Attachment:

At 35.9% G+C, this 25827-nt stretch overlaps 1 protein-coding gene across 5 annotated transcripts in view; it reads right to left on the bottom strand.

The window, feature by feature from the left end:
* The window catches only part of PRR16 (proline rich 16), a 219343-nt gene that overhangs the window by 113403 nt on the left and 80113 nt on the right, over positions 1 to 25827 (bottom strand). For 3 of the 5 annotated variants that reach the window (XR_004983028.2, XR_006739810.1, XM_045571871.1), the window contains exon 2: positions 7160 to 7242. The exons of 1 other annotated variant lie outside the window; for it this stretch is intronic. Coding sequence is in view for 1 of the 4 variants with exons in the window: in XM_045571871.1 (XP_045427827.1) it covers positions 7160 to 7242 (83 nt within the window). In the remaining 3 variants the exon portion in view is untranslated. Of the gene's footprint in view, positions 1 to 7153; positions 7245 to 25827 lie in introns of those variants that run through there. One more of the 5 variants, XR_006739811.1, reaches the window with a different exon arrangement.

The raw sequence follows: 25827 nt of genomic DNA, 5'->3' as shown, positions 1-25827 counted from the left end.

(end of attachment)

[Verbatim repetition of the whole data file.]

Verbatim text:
At 35.9% G+C, this 25827-nt stretch overlaps 1 protein-coding gene across 5 annotated transcripts in view; it reads right to left on the bottom strand.

The window, feature by feature from the left end:
* The window catches only part of PRR16 (proline rich 16), a 219343-nt gene that overhangs the window by 113403 nt on the left and 80113 nt on the right, over positions 1 to 25827 (bottom strand). For 3 of the 5 annotated variants that reach the window (XR_004983028.2, XR_006739810.1, XM_045571871.1), the window contains exon 2: positions 7160 to 7242. The exons of 1 other annotated variant lie outside the window; for it this stretch is intronic. Coding sequence is in view for 1 of the 4 variants with exons in the window: in XM_045571871.1 (XP_045427827.1) it covers positions 7160 to 7242 (83 nt within the window). In the remaining 3 variants the exon portion in view is untranslated. Of the gene's footprint in view, positions 1 to 7153; positions 7245 to 25827 lie in introns of those variants that run through there. One more of the 5 variants, XR_006739811.1, reaches the window with a different exon arrangement.

The raw sequence follows: 25827 nt of genomic DNA, 5'->3' as shown, positions 1-25827 counted from the left end.